Climate deniers are gloating that the California wildfire season isn't as bad as seasons past or as predicted in the spring, although that's probably small comfort to the families being evacuated from homes in Orange County near the Cleveland National Forest this weekend. And the fire season isn't over, and neither is the hot, dry weather with temperatures in the triple digits.
The drought continues its negative impacts on California communities and agriculture. An NBC news report last week said California could lose a quarter of its rice crop. Almond farmers are struggling, and so are organic dairy farms.
There's plenty of other evidence from up and down the Pacific coast that demonstrates ample cause for concern about climate impacts. Washington State, for instance, is enduring one of its worst forest fire seasons.
The Washington Olympian reports, "This year’s record-setting season of wildfires in Washington has burned six times as many acres as usual, state officials said Wednesday. As of the end of August, wildfires had burned a total of about 363,000 acres throughout the state, state forester Aaron Everett said. In the past five years, the average amount of acres burned per year was only about 61,000, he said. 'It’s been a staggering year, and a great challenge,' Everett said."
And while California swelters and Washington burns, Mexican resort areas like Cabo San Lucas are being hammered by Hurricane Odile, the most powerful hurricane on record to hit the Baja California peninsula. Flights were cancelled and cruise ships redirected, as the storm left shattered glass, debris, and heavy damage to the area's hotels in its wake, despite being downgraded from Category 4 to Category 1 storm. Flash floods and mudslides could still follow.
We normally hear more about the Atlantic hurricane season, but the year's hurricane season in the eastern Pacific has been a heavy one, with Odile the 15th hurricane formed there so far. The record rainfall in Phoenix last week resulted from the remnants of the previous hurricane.
As the UN's Intergovernmental Panel on Climate Change (IPCC) said in its report Climate Change 2013, "Changes in many extreme weather and climate events have been observed since about 1950. It is very likely that the number of cold days and nights has decreased and the number of warm days and nights has increased on the global scale. There are likely more land regions where the number of heavy precipitation events has increased than where it has decreased."
Residents of the Pacific Coast don't need a report to tell them that.
YOU MIGHT ALSO LIKE
To save the planet, we must save the Amazon rainforest. To save the rainforest, we must save its indigenous peoples. And to do that, we must demarcate their land.
A new EarthxTV film special calls for the protection of the Amazon rainforest and the indigenous people that call it home. EarthxTV.org
- Meet the 'Women Warriors' Protecting the Amazon Forest - EcoWatch ›
- Indigenous Tribes Are Using Drones to Protect the Amazon ... ›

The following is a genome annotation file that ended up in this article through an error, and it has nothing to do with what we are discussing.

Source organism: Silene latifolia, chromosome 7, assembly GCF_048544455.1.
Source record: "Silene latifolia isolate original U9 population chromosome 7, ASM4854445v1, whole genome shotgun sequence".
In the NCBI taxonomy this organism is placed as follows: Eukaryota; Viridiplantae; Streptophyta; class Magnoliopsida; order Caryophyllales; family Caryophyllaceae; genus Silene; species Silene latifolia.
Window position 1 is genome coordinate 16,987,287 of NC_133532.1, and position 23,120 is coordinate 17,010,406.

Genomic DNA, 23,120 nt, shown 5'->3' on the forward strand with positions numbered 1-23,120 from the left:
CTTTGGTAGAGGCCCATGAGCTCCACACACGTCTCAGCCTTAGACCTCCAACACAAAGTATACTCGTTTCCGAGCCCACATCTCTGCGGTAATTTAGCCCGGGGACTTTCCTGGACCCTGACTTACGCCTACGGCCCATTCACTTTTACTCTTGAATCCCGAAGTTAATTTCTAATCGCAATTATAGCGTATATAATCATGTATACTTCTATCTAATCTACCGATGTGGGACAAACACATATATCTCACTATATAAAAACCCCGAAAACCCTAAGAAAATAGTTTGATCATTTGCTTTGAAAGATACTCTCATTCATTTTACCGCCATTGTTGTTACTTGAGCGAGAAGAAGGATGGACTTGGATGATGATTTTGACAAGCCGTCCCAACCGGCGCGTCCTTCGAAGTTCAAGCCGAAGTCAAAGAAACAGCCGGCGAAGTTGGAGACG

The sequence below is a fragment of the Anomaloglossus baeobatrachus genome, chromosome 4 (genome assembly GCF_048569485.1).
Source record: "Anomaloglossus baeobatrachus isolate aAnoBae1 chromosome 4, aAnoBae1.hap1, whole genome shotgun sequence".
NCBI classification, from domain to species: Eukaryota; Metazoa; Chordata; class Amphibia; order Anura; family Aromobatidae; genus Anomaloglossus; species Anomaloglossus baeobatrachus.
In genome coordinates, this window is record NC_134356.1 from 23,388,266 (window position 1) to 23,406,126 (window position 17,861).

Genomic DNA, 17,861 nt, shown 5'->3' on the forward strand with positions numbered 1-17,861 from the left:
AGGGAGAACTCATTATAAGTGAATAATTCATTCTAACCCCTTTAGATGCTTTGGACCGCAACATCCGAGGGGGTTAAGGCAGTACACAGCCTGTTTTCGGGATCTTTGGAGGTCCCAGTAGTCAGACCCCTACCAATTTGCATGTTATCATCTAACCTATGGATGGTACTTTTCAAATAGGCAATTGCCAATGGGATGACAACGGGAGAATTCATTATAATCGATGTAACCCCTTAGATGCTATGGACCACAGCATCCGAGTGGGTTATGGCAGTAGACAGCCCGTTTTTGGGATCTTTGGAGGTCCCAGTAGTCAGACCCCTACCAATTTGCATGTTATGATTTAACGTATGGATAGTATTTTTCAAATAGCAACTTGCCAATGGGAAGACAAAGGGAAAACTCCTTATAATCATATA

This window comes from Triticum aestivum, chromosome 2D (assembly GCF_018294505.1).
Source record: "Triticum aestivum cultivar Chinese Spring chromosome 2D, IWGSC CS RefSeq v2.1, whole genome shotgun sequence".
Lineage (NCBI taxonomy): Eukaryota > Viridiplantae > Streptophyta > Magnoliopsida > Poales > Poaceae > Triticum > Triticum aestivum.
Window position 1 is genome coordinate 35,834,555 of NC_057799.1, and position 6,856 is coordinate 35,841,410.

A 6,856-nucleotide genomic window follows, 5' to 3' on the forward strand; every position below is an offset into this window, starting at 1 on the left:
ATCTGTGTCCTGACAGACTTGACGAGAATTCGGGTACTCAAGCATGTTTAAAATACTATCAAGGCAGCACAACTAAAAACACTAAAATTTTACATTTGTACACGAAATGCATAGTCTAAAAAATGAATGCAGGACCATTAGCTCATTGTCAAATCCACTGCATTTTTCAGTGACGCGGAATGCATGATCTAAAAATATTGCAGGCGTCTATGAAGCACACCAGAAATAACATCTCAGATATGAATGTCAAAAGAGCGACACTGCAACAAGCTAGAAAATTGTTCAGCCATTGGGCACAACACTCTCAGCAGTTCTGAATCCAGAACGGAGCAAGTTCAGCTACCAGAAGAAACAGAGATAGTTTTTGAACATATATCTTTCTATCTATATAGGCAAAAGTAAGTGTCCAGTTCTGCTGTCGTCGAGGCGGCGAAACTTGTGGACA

- Amazon Rainforest Will Collapse by 2064, New Study Predicts ... ›
- Deforestation in Amazon Skyrockets to 12-Year High Under Bolsonaro ›
- Amazon Rainforest on the Brink of Turning Into a Net Carbon Emitter ... ›
EcoWatch Daily Newsletter
By Anke Rasper
"Today's interim report from the UNFCCC is a red alert for our planet," said UN Secretary General Antonio Guterres.
The report, released Friday, looks at the national climate efforts of 75 states that have already submitted their updated "nationally determined contributions," or NDCs. The countries included in the report are responsible for about 30% of the world's global greenhouse gas emissions.
- World Leaders Fall Short of Meeting Paris Agreement Goal - EcoWatch ›
- UN Climate Change Conference COP26 Delayed to November ... ›
- 5 Years After Paris: How Countries' Climate Policies Match up to ... ›
- Biden Win Puts World 'Within Striking Distance' of 1.5 C Paris Goal ... ›
- Biden Reaffirms Commitment to Rejoining Paris Agreement ... ›
India's New Delhi has been called the "world air pollution capital" for its high concentrations of particulate matter that make it harder for its residents to breathe and see. But one thing has puzzled scientists, according to The Guardian. Why does New Delhi see more blinding smogs than other polluted Asian cities, such as Beijing?
- This Indian Startup Turns Polluted Air Into Climate-Friendly Tiles ... ›
- How to Win the Fight Against Plastic - EcoWatch ›
In a historic move, the Delaware River Basin Commission (DRBC) voted Thursday to ban hydraulic fracking in the region. The ban was supported by all four basin states — New Jersey, Delaware, Pennsylvania and New York — putting a permanent end to hydraulic fracking for natural gas along the 13,539-square-mile basin, The Philadelphia Inquirer reported.
- Appalachian Fracking Boom Was a Jobs Bust, Finds New Report ... ›
- Long-Awaited EPA Study Says Fracking Pollutes Drinking Water ... ›
- Pennsylvania Fracking Water Contamination Much Higher Than ... ›
Colombia is one of the world's largest producers of coffee, and yet also one of the most economically disadvantaged. According to research by the national statistic center DANE, 35% of the population in Columbia lives in monetary poverty, compared to an estimated 11% in the U.S., according to census data. This has led to a housing insecurity issue throughout the country, one which construction company Woodpecker is working hard to solve.
- Kenyan Engineer Recycles Plastic Into Bricks Stronger Than ... ›
- Could IKEA's New Tiny House Help Fight the Climate Crisis ... ›